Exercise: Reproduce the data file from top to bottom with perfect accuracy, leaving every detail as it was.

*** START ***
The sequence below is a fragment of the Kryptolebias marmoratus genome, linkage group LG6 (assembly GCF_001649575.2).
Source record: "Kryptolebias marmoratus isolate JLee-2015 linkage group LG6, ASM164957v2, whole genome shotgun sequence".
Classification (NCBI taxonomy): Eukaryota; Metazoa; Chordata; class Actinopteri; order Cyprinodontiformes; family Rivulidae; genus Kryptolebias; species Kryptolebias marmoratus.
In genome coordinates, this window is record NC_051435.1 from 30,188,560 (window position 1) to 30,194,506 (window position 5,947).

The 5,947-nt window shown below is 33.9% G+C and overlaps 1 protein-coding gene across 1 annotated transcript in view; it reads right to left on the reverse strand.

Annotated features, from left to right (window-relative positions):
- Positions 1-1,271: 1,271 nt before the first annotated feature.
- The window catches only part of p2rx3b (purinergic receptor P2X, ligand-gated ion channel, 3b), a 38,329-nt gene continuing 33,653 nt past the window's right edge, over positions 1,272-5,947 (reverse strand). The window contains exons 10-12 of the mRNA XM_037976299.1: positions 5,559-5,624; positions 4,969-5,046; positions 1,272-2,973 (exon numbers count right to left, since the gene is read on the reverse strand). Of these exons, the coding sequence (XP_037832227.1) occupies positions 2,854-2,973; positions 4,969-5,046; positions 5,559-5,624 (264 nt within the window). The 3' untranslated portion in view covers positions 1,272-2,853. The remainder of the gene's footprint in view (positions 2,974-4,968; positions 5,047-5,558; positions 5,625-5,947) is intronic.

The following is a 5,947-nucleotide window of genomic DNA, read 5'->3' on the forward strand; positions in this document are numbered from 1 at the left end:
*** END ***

The sequence below is a fragment of the Kryptolebias marmoratus genome, linkage group LG6 (assembly GCF_001649575.2).
Source record: "Kryptolebias marmoratus isolate JLee-2015 linkage group LG6, ASM164957v2, whole genome shotgun sequence".
Classification (NCBI taxonomy): Eukaryota; Metazoa; Chordata; class Actinopteri; order Cyprinodontiformes; family Rivulidae; genus Kryptolebias; species Kryptolebias marmoratus.
In genome coordinates, this window is record NC_051435.1 from 30,188,560 (window position 1) to 30,194,506 (window position 5,947).

The 5,947-nt window shown below is 33.9% G+C and overlaps 1 protein-coding gene across 1 annotated transcript in view; it reads right to left on the reverse strand.

Annotated features, from left to right (window-relative positions):
- Positions 1-1,271: 1,271 nt before the first annotated feature.
- The window catches only part of p2rx3b (purinergic receptor P2X, ligand-gated ion channel, 3b), a 38,329-nt gene continuing 33,653 nt past the window's right edge, over positions 1,272-5,947 (reverse strand). The window contains exons 10-12 of the mRNA XM_037976299.1: positions 5,559-5,624; positions 4,969-5,046; positions 1,272-2,973 (exon numbers count right to left, since the gene is read on the reverse strand). Of these exons, the coding sequence (XP_037832227.1) occupies positions 2,854-2,973; positions 4,969-5,046; positions 5,559-5,624 (264 nt within the window). The 3' untranslated portion in view covers positions 1,272-2,853. The remainder of the gene's footprint in view (positions 2,974-4,968; positions 5,047-5,558; positions 5,625-5,947) is intronic.

The following is a 5,947-nucleotide window of genomic DNA, read 5'->3' on the forward strand; positions in this document are numbered from 1 at the left end: